Friday, December 20, 2002
Low reading scores demand extra attention
Fourth-graders in Cincinnati public schools took the state's reading proficiency test in October. Nearly four out of five failed it.
These aren't final results. Ohio's fourth-graders will have two more chances to pass the test before the school year's end.
Ohio's biggest school districts did just as badly. Only 20 percent of students passed in Cleveland, 24 percent in Columbus.
But most school systems didn't do as poorly as Cincinnati's did.
In the Tristate, most districts showed half or more fourth-graders passing. Only North College Hill's 26 percent passing rate and St. Bernard-Elmwood Place's 25 percent rate were close to Cincinnati's.
CPS superintendent Alton Frailey told listeners of the Buzz (WDBZ) Thursday how he reacted to CPS' results. "I was pretty much outraged."
That's a start.
Reading is an essential building block for education. Miss out on it, and you can't learn much of anything else.
We can't allow this many fourth-graders to fall through this crack - or this gaping hole - without doing something to shock the system.
Teaching the teachers
CPS officials say they're on it.
They've launched new training programs for teachers in grades 1 through 3 to equip them with better techniques to get youngsters reading right at earlier ages.
But this training in early reading instruction is not mandatory. CPS is a decentralized school system, with each building run independently.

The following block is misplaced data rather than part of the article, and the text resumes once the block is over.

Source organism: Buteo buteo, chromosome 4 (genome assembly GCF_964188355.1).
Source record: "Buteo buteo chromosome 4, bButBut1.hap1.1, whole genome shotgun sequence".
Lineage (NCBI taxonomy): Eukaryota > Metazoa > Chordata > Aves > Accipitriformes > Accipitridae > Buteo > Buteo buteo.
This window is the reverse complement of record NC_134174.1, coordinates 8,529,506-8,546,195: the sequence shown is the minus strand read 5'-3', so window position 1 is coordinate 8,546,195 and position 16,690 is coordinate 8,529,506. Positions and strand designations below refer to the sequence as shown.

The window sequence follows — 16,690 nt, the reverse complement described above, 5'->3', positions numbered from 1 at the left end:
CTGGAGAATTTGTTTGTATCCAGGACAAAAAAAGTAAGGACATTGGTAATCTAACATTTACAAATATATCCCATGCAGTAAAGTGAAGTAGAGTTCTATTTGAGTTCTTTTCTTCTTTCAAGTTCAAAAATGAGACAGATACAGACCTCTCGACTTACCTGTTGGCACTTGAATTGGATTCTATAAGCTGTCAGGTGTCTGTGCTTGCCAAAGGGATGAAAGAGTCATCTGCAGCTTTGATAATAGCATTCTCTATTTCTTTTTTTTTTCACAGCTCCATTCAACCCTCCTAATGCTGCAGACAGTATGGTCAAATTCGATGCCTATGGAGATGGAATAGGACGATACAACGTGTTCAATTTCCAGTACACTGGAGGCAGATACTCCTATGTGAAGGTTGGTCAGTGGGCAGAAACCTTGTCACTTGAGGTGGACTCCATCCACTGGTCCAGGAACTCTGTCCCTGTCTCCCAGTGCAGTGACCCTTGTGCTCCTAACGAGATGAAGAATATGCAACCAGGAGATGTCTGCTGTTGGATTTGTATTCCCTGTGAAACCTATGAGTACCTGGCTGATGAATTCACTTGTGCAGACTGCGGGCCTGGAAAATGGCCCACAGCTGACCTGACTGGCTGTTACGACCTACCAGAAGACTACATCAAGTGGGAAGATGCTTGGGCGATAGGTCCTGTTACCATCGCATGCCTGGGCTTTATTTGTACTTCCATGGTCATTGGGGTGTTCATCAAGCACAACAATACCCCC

Nevertheless, many teachers are taking advantage of the courses, said Michael O'Laughlin, CPS' director of curriculum.
I say all of them should get it, ASAP.
But what about today's fourth-grade students? We should be taking radical measures now. We can still catch students with reading troubles, give them extra and more focused instruction, and help them catch up.
CPS may have to change gears and accelerate programs that show signs of working.
Time to read
A few schools, like Hartwell Elementary, have instituted daily, school-wide reading times. For 90 minutes, in every class, every teacher or tutor, even gym and art teachers, are engaged in reading instruction.
Students are grouped according to reading skills, as measured by the proficiency and other tests. And the school has hired six certified teachers to act as full-time tutors during school and for an hour after school two days a week.
But even that's not enough. Only 21 percent of Hartwell's fourth-graders passed the reading test.
Hartwell, on Vine Street, has been teaching reading this way for more than eight years. Even so, 27 percent of its students this year are new to the school.
At least half of them came from so-called "failed schools." Under federal Leave No Child Behind legislation, parents can transfer kids out of failing schools to "achieving" schools like Hartwell.
Hartwell tested these new students in September. All fell below grade level in reading, said Cheryl Jones, the school's reading facilitator.
Parents can be key
Even without the new law, too many families in Cincinnati's public schools move around, causing students to switch schools and further slow academic progress.
Instead, parents can be the key to helping students pass the test.
Parents should call their schools, find out how they performed on the test, and ask school officials what they plan to do about it.
Then parents need to decide what they'll do about it.
E-mail email@example.com, or phone 768-8395
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